When African Americans from all walks of life, from different communities across the country, voice a growing despair over what they perceive to be unequal treatment; when study after study shows that whites and people of color experience the criminal justice system differently, so that if you’re black you’re more likely to be pulled over or searched or arrested, more likely to get longer sentences, more likely to get the death penalty for the same crime; when mothers and fathers raise their kids right and have “the talk” about how to respond if stopped by a police officer — “yes, sir,” “no, sir” — but still fear that something terrible may happen when their child walks out the door, still fear that kids being stupid and not quite doing things right might end in tragedy — when all this takes place more than 50 years after the passage of the Civil Rights Act, we cannot simply turn away and dismiss those in peaceful protest as troublemakers or paranoid. (Applause.) We can’t simply dismiss it as a symptom of political correctness or reverse racism. To have your experience denied like that, dismissed by those in authority, dismissed perhaps even by your white friends and coworkers and fellow church members again and again and again — it hurts. Surely we can see that, all of us.

We also know what Chief Brown has said is true: That so much of the tensions between police departments and minority communities that they serve is because we ask the police to do too much and we ask too little of ourselves. (Applause.) As a society, we choose to underinvest in decent schools. We allow poverty to fester so that entire neighborhoods offer no prospect for gainful employment. (Applause.) We refuse to fund drug treatment and mental health programs. (Applause.) We flood communities with so many guns that it is easier for a teenager to buy a Glock than get his hands on a computer or even a book — (applause) — and then we tell the police “you’re a social worker, you’re the parent, you’re the teacher, you’re the drug counselor.” We tell them to keep those neighborhoods in check at all costs, and do so without causing any political blowback or inconvenience. Don’t make a mistake that might disturb our own peace of mind. And then we feign surprise when, periodically, the tensions boil over.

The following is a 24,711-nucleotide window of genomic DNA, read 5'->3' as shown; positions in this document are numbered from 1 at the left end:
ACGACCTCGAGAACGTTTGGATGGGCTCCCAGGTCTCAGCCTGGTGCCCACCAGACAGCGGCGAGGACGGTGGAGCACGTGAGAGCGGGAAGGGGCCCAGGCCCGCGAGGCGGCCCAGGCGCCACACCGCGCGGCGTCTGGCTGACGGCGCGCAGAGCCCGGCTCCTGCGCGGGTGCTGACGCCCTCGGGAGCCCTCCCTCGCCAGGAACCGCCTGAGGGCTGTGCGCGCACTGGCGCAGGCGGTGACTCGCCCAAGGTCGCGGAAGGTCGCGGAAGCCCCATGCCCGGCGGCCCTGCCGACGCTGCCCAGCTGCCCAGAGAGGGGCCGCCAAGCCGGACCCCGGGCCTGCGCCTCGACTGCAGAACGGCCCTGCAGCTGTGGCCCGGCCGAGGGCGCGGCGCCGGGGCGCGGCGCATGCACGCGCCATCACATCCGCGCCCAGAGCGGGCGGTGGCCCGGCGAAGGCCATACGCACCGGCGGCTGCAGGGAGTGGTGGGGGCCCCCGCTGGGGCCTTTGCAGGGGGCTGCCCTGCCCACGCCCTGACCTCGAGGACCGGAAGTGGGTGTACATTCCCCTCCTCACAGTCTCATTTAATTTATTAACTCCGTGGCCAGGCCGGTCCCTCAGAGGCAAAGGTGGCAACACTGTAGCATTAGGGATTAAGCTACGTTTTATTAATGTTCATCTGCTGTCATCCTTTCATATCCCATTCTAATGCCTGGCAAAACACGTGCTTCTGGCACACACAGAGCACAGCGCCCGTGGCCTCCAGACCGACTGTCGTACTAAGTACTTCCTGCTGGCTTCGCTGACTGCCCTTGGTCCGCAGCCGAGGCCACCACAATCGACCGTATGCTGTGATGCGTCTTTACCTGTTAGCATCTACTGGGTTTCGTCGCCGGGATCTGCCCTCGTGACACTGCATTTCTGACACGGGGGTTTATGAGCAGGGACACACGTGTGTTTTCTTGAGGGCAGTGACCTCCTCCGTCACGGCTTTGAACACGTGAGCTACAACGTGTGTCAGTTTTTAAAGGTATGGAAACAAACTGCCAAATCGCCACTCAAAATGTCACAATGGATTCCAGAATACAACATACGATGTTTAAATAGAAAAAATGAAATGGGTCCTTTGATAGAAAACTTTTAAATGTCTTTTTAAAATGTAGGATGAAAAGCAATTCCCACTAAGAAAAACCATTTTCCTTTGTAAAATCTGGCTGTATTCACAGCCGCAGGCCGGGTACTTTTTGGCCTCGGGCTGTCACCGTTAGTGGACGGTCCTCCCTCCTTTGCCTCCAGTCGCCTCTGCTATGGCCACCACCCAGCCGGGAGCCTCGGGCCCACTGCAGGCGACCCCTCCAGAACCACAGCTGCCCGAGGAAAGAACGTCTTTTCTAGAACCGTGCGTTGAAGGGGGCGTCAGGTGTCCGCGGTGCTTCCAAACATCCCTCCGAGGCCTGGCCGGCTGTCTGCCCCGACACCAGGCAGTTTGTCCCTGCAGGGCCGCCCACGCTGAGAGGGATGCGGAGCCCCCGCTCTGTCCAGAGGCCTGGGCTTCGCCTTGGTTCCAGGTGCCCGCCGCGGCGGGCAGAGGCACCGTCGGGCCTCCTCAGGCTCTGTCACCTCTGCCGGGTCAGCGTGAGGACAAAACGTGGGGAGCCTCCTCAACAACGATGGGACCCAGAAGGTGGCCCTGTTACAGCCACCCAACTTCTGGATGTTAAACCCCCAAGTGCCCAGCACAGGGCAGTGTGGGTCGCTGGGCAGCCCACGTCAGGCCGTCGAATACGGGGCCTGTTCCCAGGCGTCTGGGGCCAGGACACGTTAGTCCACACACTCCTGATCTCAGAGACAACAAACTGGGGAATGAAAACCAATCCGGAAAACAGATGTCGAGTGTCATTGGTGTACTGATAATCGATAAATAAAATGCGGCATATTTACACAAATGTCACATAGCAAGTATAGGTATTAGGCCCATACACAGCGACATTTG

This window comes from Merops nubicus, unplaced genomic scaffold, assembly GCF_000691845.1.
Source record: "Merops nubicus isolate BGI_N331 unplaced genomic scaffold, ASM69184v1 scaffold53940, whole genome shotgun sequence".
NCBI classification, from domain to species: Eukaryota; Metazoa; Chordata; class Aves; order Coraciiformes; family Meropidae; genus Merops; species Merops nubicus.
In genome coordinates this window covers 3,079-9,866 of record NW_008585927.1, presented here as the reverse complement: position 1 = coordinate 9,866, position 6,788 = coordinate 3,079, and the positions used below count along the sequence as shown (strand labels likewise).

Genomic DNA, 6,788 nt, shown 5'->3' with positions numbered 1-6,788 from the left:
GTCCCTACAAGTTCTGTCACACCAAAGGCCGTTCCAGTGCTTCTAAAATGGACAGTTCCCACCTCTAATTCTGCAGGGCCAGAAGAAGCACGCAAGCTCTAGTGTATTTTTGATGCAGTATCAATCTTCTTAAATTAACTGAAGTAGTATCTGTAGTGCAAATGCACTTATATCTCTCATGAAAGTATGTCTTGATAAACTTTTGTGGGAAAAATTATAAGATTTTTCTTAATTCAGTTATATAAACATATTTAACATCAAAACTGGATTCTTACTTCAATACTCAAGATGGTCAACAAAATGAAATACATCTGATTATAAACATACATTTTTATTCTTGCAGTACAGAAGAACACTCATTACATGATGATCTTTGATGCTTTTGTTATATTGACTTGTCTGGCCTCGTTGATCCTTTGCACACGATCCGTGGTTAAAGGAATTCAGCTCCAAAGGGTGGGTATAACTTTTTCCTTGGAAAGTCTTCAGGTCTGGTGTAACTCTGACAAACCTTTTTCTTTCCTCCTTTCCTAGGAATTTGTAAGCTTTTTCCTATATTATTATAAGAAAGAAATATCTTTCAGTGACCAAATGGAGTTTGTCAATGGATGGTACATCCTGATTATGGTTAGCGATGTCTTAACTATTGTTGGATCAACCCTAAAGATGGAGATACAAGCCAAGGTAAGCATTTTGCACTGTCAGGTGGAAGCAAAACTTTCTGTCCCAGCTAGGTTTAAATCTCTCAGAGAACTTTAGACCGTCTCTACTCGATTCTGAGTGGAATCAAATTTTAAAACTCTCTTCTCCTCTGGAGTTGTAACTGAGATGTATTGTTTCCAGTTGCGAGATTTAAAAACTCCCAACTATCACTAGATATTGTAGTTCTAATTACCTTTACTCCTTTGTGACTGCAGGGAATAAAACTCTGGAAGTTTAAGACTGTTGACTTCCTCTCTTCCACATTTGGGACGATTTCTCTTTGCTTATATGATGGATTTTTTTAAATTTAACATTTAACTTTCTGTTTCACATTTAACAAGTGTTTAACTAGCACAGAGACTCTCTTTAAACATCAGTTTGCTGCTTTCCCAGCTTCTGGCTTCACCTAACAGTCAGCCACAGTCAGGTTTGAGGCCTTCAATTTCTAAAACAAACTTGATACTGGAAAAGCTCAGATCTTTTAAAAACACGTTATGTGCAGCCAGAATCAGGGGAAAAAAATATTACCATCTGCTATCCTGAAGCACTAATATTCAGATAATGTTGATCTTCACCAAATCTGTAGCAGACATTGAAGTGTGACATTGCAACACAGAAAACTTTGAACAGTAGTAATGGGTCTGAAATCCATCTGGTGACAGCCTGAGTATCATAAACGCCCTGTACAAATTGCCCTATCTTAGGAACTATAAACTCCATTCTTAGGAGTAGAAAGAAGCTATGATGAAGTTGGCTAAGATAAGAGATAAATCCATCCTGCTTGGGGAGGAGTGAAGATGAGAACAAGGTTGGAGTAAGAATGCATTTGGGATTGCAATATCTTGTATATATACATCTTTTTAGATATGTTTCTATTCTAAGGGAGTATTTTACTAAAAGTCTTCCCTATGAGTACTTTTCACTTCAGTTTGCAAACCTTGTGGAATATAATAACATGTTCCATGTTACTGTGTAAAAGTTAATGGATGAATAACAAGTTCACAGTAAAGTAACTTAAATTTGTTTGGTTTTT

He concluded with a call to open our hearts and forge consensus to fight cynicism and make changes:

That’s what we must pray for, each of us: a new heart. Not a heart of stone, but a heart open to the fears and hopes and challenges of our fellow citizens. That’s what we’ve seen in Dallas these past few days. That’s what we must sustain.

Because with an open heart, we can learn to stand in each other’s shoes and look at the world through each other’s eyes, so that maybe the police officer sees his own son in that teenager with a hoodie who’s kind of goofing off but not dangerous — (applause) — and the teenager — maybe the teenager will see in the police officer the same words and values and authority of his parents. […]

In the end, it’s not about finding policies that work; it’s about forging consensus, and fighting cynicism, and finding the will to make change.